City Comptroller Scott Stringer wants the MTA to rethink the transit system.
While subway ridership is down 50%, and bus ridership 40%, from pre-pandemic levels, commuters are still moving around the city, though their habits have changed.
“The new rush hour is 24 hours a day, seven days a week,” Stringer said in an interview on “Mornings On 1.”
About 61% of essential service industry jobs, such as in food, health care and retail, operate mostly outside of the traditional 9 a.m. to 5 p.m. workday hours, and are located outside of Manhattan, his new report found.
Stringer said the MTA needs to provide reliable transportation at all hours, and meet demands in the boroughs outside Manhattan, with a push for commuters to be able to catch a ride in no longer than six minutes.
His “New York City in Six” service plan for subways and high-ridership busways would offer service at least every six minutes, even in the boroughs outside Manhattan, and improve upon current standards of 10-minute frequencies during midday and 12-minute frequencies on evenings and weekdays. High-ridership bus routes, meanwhile, arrive as infrequently as every 30 minutes currently.
“Frontline workers and New Yorkers in face-to-face jobs can’t afford to wait endlessly at platforms and bus stops for trains and buses that never come,” Stringer said in a press release. “If we want to reduce congestion and encourage people return to public transit, we need to invest in changes that make public transit an accessible and convenient option for every commuter at every time of day.”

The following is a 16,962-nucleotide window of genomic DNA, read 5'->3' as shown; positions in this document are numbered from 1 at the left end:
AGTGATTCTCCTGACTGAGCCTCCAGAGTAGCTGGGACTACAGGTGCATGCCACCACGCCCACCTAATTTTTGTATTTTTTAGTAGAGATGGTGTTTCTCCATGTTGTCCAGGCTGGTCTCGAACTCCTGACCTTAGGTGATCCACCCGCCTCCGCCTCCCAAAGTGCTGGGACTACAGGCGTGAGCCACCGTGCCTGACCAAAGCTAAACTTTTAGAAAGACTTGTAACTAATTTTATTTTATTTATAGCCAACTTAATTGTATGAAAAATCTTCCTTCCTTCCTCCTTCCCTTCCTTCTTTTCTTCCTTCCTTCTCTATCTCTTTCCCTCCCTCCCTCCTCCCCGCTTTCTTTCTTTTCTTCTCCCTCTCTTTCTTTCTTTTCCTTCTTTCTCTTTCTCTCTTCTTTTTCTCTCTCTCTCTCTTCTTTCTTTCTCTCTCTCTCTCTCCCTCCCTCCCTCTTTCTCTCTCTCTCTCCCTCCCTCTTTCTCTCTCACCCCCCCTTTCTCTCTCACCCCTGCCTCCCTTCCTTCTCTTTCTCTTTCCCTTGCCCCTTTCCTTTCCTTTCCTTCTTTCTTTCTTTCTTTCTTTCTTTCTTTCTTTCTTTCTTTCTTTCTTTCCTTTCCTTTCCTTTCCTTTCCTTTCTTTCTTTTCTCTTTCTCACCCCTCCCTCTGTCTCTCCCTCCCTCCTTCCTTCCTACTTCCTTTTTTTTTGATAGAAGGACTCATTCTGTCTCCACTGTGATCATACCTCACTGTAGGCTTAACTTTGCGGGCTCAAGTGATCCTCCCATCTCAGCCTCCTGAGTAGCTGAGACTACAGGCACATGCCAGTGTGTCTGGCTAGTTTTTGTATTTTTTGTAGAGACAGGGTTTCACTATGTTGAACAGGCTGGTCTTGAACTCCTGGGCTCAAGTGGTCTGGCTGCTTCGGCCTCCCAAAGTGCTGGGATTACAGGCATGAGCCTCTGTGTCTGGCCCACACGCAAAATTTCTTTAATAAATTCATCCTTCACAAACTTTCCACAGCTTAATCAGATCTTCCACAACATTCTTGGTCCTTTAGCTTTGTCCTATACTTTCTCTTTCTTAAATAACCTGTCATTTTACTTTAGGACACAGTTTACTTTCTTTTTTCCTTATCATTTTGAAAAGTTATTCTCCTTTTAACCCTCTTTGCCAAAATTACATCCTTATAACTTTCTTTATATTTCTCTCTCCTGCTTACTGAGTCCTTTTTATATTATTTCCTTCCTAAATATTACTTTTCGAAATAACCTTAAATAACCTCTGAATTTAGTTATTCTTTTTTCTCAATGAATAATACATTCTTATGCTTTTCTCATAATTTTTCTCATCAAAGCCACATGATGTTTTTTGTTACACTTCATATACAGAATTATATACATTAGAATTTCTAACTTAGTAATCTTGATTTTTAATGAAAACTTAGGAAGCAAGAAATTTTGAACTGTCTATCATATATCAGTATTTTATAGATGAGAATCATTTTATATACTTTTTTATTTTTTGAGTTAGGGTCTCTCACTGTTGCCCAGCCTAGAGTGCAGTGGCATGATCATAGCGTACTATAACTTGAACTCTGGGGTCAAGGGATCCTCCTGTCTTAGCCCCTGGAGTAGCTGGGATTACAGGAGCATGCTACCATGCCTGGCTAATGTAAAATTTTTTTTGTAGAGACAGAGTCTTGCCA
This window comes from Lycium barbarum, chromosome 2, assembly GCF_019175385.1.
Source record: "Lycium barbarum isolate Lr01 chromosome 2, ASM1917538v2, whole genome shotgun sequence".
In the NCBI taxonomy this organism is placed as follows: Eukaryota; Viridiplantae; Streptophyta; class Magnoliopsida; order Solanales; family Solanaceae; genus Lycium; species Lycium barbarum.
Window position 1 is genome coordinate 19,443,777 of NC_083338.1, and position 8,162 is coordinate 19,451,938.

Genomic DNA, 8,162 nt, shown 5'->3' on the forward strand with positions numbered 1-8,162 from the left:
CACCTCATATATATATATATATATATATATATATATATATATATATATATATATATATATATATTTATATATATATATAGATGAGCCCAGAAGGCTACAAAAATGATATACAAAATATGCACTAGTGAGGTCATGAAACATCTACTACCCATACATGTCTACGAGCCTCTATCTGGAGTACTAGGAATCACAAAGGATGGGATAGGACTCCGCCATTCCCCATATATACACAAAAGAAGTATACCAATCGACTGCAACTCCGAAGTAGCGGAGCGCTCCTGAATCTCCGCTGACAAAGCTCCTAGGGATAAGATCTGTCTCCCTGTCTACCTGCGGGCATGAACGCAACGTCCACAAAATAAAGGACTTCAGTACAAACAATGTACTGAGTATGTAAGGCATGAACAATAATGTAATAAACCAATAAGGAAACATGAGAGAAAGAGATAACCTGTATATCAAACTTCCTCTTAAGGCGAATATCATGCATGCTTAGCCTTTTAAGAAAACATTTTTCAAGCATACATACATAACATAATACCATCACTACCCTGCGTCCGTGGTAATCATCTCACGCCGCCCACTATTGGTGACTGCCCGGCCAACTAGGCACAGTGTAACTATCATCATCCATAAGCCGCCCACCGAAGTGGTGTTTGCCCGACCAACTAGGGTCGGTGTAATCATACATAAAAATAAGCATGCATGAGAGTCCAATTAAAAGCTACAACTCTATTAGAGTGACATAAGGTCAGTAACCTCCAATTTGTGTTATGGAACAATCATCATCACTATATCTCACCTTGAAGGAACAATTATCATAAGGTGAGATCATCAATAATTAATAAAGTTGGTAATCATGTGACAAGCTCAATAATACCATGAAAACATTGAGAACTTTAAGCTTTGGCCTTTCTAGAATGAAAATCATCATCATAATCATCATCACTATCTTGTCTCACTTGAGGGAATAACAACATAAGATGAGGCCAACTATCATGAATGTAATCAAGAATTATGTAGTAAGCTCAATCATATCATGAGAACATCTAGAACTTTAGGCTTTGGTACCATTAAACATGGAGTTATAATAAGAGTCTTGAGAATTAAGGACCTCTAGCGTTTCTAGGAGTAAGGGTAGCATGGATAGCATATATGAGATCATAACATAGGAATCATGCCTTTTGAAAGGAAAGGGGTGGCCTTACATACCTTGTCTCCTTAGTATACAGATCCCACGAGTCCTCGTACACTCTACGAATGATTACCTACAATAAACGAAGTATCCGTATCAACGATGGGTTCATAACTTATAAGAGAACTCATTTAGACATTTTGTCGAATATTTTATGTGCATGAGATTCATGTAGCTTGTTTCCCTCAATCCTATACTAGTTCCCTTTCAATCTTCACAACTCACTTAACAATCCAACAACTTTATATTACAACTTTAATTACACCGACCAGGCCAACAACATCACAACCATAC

Stringer wants to tap federal funds to get the job done.
“We need to make sure that as we invest federal dollars into the transit system, we remake the system at the same time,” Stringer told NY1.
He also proposes increasing and rebalancing the gas tax, which invests most money on maintaining roads and bridges, to help pay for the plan.
The comptroller said a number of improvements can be made to meet the changing commuter landscape, such as opening closed subway stations and adding busways.
He also wants companies to encourage ridership through transportation expense offerings, and wants to increase affordable housing production near existing subway stations.